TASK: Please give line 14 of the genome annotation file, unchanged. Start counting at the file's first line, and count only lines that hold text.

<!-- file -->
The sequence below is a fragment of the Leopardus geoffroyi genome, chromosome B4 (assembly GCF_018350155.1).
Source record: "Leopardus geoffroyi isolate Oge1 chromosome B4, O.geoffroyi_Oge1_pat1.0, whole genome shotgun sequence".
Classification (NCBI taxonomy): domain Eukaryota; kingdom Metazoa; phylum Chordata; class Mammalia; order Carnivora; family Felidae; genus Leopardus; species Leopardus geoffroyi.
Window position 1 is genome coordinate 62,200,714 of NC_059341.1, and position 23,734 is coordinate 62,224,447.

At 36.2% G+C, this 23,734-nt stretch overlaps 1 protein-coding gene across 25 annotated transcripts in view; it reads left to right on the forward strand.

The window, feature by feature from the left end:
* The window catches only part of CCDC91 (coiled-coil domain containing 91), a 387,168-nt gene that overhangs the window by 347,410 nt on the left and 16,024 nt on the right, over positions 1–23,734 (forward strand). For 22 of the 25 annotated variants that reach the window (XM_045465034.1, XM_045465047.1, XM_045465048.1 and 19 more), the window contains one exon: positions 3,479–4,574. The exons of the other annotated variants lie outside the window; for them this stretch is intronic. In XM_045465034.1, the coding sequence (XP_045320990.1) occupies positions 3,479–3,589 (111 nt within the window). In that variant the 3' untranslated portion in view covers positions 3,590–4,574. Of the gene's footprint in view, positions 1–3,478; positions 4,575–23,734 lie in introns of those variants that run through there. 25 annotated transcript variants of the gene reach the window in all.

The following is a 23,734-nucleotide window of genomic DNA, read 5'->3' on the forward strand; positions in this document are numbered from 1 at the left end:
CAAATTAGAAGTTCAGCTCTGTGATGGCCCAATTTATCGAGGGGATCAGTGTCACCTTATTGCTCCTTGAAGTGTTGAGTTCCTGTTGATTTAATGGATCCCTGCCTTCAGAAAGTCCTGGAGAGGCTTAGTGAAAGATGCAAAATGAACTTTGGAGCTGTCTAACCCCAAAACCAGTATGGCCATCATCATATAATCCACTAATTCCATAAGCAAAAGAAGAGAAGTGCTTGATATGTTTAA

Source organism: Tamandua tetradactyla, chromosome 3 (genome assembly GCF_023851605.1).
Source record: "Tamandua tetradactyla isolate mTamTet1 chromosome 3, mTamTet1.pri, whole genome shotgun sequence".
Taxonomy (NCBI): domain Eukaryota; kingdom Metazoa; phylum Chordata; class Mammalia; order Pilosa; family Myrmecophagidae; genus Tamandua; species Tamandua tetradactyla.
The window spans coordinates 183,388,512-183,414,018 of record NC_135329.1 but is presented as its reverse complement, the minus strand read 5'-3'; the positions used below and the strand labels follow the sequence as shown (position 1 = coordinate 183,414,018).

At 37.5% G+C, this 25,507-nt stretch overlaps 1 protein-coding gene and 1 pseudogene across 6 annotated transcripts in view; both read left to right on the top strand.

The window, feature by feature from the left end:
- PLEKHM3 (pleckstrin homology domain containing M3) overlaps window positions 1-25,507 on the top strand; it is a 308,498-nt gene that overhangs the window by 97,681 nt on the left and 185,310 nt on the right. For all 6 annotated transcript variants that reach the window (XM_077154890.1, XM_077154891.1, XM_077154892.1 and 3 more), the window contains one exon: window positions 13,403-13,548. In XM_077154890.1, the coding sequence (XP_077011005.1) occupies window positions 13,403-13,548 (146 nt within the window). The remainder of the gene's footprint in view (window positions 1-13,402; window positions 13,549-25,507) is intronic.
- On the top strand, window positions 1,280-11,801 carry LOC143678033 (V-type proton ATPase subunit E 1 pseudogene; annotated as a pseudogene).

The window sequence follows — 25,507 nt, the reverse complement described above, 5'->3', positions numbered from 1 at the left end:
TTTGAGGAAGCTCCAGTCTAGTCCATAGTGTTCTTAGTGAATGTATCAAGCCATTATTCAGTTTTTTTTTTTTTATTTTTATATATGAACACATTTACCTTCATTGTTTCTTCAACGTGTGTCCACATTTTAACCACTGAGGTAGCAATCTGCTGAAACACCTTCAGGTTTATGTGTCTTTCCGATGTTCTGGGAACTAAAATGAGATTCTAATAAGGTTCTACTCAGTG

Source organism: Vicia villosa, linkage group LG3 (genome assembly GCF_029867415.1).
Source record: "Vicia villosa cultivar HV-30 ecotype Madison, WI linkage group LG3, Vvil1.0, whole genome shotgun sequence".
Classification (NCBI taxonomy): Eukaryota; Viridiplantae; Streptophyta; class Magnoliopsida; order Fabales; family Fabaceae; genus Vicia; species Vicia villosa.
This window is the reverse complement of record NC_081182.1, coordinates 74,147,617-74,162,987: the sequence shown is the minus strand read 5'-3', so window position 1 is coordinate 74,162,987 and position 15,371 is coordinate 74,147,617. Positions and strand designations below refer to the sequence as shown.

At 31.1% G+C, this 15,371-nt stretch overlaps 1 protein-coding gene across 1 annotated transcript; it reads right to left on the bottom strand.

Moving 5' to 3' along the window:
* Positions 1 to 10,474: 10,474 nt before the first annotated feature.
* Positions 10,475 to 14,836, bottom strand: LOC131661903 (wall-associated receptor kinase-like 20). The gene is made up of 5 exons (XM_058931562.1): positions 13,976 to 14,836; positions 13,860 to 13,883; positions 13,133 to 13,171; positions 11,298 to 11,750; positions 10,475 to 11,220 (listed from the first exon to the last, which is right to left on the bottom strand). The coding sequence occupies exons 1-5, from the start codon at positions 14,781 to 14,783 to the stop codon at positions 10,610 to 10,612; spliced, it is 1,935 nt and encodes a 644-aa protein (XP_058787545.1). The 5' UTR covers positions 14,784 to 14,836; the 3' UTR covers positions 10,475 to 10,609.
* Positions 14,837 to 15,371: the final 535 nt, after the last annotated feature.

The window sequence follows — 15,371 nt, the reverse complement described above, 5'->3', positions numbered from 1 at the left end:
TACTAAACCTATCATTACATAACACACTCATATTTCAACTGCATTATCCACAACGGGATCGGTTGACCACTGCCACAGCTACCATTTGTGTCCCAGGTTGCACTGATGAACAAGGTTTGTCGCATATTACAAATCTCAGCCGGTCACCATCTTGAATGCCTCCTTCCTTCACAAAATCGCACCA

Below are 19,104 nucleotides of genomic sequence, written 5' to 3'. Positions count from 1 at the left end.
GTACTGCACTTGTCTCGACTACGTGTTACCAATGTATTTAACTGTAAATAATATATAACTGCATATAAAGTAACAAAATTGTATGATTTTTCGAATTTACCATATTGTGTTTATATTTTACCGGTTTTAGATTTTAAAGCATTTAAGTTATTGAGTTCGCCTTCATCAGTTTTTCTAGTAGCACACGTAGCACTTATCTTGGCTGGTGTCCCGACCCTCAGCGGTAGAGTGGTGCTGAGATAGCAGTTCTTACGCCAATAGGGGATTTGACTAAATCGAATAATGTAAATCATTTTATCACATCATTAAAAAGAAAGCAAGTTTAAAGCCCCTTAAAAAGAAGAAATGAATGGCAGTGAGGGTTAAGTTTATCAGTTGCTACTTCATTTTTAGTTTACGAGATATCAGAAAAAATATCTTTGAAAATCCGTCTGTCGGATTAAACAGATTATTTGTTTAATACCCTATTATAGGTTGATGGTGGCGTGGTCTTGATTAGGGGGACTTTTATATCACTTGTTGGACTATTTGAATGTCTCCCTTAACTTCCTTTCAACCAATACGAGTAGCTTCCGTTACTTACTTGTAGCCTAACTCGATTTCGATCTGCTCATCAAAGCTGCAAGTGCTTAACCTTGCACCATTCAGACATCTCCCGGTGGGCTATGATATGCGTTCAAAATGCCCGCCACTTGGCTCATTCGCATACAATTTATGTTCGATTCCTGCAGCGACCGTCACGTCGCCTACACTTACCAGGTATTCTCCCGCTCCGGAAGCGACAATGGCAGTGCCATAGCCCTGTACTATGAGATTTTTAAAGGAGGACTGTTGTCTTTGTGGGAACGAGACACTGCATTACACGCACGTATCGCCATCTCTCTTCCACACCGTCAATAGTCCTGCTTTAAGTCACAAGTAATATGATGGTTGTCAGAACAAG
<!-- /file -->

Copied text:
At 37.5% G+C, this 25,507-nt stretch overlaps 1 protein-coding gene and 1 pseudogene across 6 annotated transcripts in view; both read left to right on the top strand.